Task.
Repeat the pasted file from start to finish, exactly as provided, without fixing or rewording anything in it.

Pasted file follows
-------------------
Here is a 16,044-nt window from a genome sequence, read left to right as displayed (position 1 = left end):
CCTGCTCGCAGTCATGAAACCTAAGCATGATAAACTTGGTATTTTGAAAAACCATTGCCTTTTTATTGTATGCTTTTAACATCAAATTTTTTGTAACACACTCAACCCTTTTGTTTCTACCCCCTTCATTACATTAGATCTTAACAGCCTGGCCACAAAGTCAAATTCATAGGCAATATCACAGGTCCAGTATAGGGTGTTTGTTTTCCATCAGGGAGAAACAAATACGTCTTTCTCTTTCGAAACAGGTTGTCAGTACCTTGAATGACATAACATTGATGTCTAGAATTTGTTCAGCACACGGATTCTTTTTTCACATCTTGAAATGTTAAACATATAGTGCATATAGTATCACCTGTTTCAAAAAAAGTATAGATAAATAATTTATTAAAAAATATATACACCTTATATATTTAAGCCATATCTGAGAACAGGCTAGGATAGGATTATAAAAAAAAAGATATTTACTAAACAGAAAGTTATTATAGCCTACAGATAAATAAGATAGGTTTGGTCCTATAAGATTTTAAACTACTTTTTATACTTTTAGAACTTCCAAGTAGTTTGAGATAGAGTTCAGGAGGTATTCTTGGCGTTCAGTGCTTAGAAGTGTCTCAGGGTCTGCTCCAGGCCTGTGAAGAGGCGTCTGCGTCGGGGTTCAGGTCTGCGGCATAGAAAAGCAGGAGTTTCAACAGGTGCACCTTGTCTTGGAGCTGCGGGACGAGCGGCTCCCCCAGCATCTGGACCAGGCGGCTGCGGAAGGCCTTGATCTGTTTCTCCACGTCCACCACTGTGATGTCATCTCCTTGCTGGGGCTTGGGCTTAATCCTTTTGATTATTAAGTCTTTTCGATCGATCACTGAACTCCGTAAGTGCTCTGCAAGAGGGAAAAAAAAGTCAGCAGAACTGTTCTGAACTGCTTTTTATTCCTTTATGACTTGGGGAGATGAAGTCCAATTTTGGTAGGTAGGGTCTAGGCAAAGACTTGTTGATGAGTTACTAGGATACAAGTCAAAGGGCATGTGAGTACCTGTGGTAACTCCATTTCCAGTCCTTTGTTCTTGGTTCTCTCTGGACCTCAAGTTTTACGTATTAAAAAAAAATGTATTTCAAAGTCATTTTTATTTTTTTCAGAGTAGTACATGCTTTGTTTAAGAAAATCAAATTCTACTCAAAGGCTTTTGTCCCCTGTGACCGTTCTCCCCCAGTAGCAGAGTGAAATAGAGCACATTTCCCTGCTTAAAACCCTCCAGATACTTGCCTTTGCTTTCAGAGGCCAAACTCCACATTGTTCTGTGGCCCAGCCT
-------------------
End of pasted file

Here is a 16,044-nt window from a genome sequence, read left to right as displayed (position 1 = left end):
CCTGCTCGCAGTCATGAAACCTAAGCATGATAAACTTGGTATTTTGAAAAACCATTGCCTTTTTATTGTATGCTTTTAACATCAAATTTTTTGTAACACACTCAACCCTTTTGTTTCTACCCCCTTCATTACATTAGATCTTAACAGCCTGGCCACAAAGTCAAATTCATAGGCAATATCACAGGTCCAGTATAGGGTGTTTGTTTTCCATCAGGGAGAAACAAATACGTCTTTCTCTTTCGAAACAGGTTGTCAGTACCTTGAATGACATAACATTGATGTCTAGAATTTGTTCAGCACACGGATTCTTTTTTCACATCTTGAAATGTTAAACATATAGTGCATATAGTATCACCTGTTTCAAAAAAAGTATAGATAAATAATTTATTAAAAAATATATACACCTTATATATTTAAGCCATATCTGAGAACAGGCTAGGATAGGATTATAAAAAAAAAGATATTTACTAAACAGAAAGTTATTATAGCCTACAGATAAATAAGATAGGTTTGGTCCTATAAGATTTTAAACTACTTTTTATACTTTTAGAACTTCCAAGTAGTTTGAGATAGAGTTCAGGAGGTATTCTTGGCGTTCAGTGCTTAGAAGTGTCTCAGGGTCTGCTCCAGGCCTGTGAAGAGGCGTCTGCGTCGGGGTTCAGGTCTGCGGCATAGAAAAGCAGGAGTTTCAACAGGTGCACCTTGTCTTGGAGCTGCGGGACGAGCGGCTCCCCCAGCATCTGGACCAGGCGGCTGCGGAAGGCCTTGATCTGTTTCTCCACGTCCACCACTGTGATGTCATCTCCTTGCTGGGGCTTGGGCTTAATCCTTTTGATTATTAAGTCTTTTCGATCGATCACTGAACTCCGTAAGTGCTCTGCAAGAGGGAAAAAAAAGTCAGCAGAACTGTTCTGAACTGCTTTTTATTCCTTTATGACTTGGGGAGATGAAGTCCAATTTTGGTAGGTAGGGTCTAGGCAAAGACTTGTTGATGAGTTACTAGGATACAAGTCAAAGGGCATGTGAGTACCTGTGGTAACTCCATTTCCAGTCCTTTGTTCTTGGTTCTCTCTGGACCTCAAGTTTTACGTATTAAAAAAAAATGTATTTCAAAGTCATTTTTATTTTTTTCAGAGTAGTACATGCTTTGTTTAAGAAAATCAAATTCTACTCAAAGGCTTTTGTCCCCTGTGACCGTTCTCCCCCAGTAGCAGAGTGAAATAGAGCACATTTCCCTGCTTAAAACCCTCCAGATACTTGCCTTTGCTTTCAGAGGCCAAACTCCACATTGTTCTGTGGCCCAGCCT